Finding the words: starting a conversation when your cancer has progressed
Cancer Australia (AUS, 2016)
Booklet dispelling myths about palliative care, and explaining that it aims to help people live as well as possible once their cancer has spread. Provides tips on talking to others about palliative care.
(booklet – PDF, DOCX or hard copy)
Macmillan Cancer Support (UK, 2019)
Explains the impact of advanced cancer on the people close to you. Remember that as this is a UK-based website treatments and support services are not available to Australians.
Talking to kids about cancer: A guide for people with cancer, their families and friends
Cancer Council Australia (AUS, 2018)
This excellent resource is a great place to start, when you’re considering the best way to talk to your children about your cancer diagnosis. This easy-to-read book provides an insight into effects on children from 0 to 18 when someone they know is diagnosed with cancer. Covers all stages of the cancer experience, and includes links to where to go for more information.
(book, 68 pages. View online as a PDF, and hard copy)
Dealing with your parent’s cancer
CanTeen (AUS, 2010)
This book, available online or in hard copy, provides practical tips and reassurance for 12 to 25 year olds who have had a parent diagnosed with cancer. It provides help with understanding what is going on with their parents, as well as how they can cope with everyday life during this difficult time. Includes information on where to go for more help or information.
(book, 81 pages. PDF, ebook to view online, and hard copy)
We're all in this together. Dealing with cancer: a guide for mums
Mummy's Wish (AUS, 2018)
This is a very practical and readable guide for mothers who have been diagnosed with cancer. It includes lots of ideas for managing a family, talking to children, dealing with school, making memories, getting financial advice and finding further support. Register with Mummy's Wish to receive this book in their care pack.
(Book, 36 pages. PDF, ebook to view online)
Talking to children and teenagers about cancer
Macmillan Cancer Support (UK, 2019)
This page provides practical advice on how, when and where you might tell your child or teenager about your cancer diagnosis. Links to further information. As this resource is UK-focused, treatment and support services are not available to Australians.
University of Sheffield (UK)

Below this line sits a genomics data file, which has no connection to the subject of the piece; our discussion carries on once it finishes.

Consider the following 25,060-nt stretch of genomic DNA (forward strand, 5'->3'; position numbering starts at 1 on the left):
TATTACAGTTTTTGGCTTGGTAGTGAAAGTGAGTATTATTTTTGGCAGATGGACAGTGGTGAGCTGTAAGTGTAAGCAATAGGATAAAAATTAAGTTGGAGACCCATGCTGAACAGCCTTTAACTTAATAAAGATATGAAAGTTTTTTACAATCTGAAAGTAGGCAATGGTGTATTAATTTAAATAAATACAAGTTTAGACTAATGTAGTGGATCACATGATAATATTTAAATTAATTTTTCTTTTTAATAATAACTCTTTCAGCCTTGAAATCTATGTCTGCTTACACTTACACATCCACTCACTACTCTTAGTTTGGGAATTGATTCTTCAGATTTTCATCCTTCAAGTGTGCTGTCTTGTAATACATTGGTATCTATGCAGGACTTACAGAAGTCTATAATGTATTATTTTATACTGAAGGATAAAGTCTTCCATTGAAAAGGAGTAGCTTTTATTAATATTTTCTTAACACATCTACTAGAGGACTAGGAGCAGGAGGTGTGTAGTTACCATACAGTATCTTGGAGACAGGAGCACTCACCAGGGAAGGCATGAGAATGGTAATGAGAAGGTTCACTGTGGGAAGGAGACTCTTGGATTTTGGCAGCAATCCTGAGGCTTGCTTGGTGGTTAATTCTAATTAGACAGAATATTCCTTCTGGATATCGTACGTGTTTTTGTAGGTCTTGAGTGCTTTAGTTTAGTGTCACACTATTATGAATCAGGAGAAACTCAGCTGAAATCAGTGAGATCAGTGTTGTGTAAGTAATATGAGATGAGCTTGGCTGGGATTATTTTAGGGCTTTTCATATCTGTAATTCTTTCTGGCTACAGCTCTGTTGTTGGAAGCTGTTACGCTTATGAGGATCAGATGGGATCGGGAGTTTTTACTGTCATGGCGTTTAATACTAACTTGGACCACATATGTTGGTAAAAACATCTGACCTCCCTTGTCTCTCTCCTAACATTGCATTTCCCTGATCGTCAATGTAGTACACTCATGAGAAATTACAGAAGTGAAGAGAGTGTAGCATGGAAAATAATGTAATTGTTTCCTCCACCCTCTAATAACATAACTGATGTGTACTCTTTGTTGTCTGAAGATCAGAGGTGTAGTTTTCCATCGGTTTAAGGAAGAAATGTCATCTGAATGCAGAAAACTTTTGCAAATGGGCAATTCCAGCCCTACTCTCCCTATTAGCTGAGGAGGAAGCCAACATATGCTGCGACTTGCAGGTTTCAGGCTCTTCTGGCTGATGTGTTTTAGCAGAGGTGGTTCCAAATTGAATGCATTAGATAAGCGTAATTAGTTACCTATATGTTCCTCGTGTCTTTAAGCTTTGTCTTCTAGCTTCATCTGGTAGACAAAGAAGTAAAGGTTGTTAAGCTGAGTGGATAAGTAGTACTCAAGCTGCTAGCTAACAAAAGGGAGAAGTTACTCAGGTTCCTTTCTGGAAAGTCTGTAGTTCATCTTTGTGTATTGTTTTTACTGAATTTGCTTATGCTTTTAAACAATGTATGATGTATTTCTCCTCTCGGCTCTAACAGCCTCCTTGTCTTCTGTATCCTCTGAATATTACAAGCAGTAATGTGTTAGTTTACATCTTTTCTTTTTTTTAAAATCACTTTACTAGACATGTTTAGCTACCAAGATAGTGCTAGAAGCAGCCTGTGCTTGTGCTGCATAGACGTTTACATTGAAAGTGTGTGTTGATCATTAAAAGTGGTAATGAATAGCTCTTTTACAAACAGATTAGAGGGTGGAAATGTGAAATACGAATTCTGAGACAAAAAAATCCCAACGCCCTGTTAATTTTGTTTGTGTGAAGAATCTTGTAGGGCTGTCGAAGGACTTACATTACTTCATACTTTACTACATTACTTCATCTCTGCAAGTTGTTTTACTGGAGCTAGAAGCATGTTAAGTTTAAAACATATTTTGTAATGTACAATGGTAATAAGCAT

This British website provides support and information to teenagers who have a parent with cancer. Includes a useful stories section where teenagers can select a story of a person who has been experiencing similar emotions to them.
Communication and cancer: Talking to your treatment team and loved ones
Ovarian Cancer Australia (AUS, 2017)
Clinical Psychologist Dr Katharine Hodgkinson shares techniques for open communication and discusses how best to communicate with your treating team. Includes strategies for recording treatments and appointments, and talking with your family members about cancer. Denise Firth shares her personal experiences of communicating with her team, and her family and friends. Scroll down the page to find the webinar.
Relationships: challenges for partners
Chris O’Brien Lifehouse (AUS, 2013)
Partners of women with gynaecological cancer explain how they have managed changes to their relationship since the cancer diagnosis and treatment. Also includes comments from gynaecological cancer nurse and social worker. YouTube sometimes suggests other videos on similar topics. Please be aware that those other videos have not been reviewed for the Navigator and may not be reputable.
Carers Victoria provide care and support to family members and friends of Victorians who require care due to illness, disability or age. Find information and details about their services on their website.
Counterpart Resource Centre: children's books
Counterpart has a collection of picture books for children, to help parents explain cancer and cancer treatment. Please contact the Resource Centre for help finding resources for your child.